Despite technical innovations, the steering wheel has always kept the same basic shape.

Elegant as ever.

Guest feature by Mercedes-Benz magazine: How the design of the steering wheel evolved over time.

Fuel consumption combined: 11.9-4.4 l/100 km;

combined CO₂ emissions: 279-115 g/km.*

On the Ponton models, the shape of the steering wheel was matched to its function.

Keeping you on track: the steering wheel.

The design of the car has been vastly re-interpreted for more than a century now and its interior always mirrors the current zeitgeist. New design ideas lead to consistently increased comfort levels: seats are constructed with orthopaedic considerations in mind, the diversity of controls has grown and digital technology has made its way into vehicles. Yet one component hasn’t dabbled much with change, at least optically that is. We are, of course, referring to the steering wheel. It is a human-machine interface which gives the power of the engine a direction of travel.

You can’t re-invent the wheel, but from a technical point of view, lots has happened over the last few decades. The invention of the safety steering column or the driver’s airbag are just two of the many developments which the steering wheel has undergone. However, the basic shape has still been retained.

The evolution of the two-spoke steering wheel.

The steering wheel of the new S-Class shares its unusual two-spoke design with a design characteristic of the steering wheels from the great Ponton models of the W 180 model series. But it has nothing to do with nostalgia. “One design consideration was that, through this reduction, we would create a sense of airiness and transparency,” explains Hartmut Sinkwitz, Head of Interior Design at Mercedes-Benz. Safety regulations set out binding proportions for the steering wheel boss and rim, but the reduction in the number of spokes turns the idea of space within the S-Class into a true luxury feature. The reduced form has an elegant effect.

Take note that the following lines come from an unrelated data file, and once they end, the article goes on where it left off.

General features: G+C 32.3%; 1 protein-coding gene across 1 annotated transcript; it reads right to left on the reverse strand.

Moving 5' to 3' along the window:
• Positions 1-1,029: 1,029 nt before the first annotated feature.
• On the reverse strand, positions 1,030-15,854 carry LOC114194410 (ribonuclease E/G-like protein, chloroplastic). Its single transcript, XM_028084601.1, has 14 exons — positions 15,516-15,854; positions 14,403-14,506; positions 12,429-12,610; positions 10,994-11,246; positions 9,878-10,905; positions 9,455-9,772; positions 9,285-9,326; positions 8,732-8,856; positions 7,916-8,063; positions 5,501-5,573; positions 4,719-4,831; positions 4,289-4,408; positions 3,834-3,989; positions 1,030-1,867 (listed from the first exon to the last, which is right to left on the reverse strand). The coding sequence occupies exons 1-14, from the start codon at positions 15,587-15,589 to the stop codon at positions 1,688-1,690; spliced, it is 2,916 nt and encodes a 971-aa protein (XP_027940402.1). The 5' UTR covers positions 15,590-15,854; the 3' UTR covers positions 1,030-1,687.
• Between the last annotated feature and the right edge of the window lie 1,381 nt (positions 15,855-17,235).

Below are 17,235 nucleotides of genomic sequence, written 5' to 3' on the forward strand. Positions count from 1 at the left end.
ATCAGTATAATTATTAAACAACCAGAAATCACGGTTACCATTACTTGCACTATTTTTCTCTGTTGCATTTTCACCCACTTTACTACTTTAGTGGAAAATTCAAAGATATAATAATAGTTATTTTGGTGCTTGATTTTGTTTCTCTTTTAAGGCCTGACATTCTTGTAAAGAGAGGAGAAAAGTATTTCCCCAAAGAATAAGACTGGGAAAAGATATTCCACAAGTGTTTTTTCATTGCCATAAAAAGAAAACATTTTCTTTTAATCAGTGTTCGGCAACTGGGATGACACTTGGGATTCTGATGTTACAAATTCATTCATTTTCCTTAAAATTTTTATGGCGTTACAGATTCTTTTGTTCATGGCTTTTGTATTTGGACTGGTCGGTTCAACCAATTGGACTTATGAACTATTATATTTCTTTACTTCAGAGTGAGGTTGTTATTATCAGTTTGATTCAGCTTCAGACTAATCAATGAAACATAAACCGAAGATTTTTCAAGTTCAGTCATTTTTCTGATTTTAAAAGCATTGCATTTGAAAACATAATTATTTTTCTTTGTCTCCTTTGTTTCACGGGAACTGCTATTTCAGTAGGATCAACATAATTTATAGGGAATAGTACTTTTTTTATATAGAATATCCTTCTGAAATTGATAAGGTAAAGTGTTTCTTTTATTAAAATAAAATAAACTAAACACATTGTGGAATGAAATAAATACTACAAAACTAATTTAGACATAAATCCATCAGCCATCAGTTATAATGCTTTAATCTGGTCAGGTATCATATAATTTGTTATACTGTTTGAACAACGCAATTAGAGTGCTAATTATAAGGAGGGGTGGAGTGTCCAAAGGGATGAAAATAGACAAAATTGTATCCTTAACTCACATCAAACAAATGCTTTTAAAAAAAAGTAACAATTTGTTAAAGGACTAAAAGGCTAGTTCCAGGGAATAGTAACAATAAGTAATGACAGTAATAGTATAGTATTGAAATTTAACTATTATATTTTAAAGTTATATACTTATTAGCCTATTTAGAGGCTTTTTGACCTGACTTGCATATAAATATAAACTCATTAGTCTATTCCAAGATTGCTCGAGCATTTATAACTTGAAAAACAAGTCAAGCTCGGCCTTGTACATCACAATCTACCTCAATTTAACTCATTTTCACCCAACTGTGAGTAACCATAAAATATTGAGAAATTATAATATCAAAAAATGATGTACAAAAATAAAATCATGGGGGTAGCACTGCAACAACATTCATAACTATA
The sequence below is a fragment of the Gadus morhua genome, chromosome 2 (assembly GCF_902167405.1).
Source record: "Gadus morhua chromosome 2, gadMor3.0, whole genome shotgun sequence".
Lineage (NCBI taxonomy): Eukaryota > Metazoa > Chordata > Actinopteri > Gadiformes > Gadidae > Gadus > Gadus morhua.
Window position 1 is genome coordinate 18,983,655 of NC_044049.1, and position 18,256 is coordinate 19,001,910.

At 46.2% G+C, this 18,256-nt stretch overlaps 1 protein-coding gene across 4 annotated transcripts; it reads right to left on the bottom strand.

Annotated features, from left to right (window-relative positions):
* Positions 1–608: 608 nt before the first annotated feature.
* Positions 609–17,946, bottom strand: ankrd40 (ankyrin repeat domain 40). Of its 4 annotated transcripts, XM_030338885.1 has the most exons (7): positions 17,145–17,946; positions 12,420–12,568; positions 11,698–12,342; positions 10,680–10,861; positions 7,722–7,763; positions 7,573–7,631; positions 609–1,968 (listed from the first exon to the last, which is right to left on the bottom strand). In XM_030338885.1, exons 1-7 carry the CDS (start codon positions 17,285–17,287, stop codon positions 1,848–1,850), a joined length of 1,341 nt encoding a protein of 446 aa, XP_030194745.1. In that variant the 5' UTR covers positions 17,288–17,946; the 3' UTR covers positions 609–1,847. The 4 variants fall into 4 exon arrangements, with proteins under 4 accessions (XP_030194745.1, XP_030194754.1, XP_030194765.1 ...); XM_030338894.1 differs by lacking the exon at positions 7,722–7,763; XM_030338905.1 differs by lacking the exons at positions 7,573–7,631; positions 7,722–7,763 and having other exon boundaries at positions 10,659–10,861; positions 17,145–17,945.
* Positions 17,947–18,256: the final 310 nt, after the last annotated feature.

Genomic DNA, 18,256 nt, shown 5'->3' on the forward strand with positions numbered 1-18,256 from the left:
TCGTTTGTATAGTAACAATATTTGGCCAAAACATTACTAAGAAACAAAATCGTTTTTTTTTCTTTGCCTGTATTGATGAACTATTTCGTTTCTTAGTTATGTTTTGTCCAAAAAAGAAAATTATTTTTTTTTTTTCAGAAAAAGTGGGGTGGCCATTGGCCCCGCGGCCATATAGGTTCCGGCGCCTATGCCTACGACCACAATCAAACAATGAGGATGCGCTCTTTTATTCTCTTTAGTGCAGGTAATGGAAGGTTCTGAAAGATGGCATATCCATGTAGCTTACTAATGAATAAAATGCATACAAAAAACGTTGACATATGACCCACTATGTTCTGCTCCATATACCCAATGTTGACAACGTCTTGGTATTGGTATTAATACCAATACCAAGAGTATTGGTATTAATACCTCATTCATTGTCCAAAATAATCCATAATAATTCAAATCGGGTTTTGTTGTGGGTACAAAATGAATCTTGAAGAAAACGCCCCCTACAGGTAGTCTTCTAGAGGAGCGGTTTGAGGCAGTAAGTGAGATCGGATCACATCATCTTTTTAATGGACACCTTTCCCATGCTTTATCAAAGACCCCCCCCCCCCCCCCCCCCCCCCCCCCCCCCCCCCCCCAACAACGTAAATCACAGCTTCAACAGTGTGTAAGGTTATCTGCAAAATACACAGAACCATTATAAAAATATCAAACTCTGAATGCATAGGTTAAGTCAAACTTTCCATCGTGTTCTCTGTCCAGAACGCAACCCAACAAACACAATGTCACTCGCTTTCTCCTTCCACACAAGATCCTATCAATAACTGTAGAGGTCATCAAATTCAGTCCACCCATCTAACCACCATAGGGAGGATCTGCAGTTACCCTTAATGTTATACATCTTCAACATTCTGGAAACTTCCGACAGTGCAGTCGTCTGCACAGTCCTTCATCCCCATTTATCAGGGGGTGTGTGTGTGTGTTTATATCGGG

There were other reasons for its implementation in the predecessor which is now more than 60 years its senior. The shape of the steering wheel was matched to its function. Its large rim ensured better transfer of the manual steering force; after all, power steering was not available at that time. Steering wheel evolution is proof that different objectives can lead to similar results.

The unusual design of the two-spoke steering in the new S-Class is a feature borrowed from the W 180 model series.

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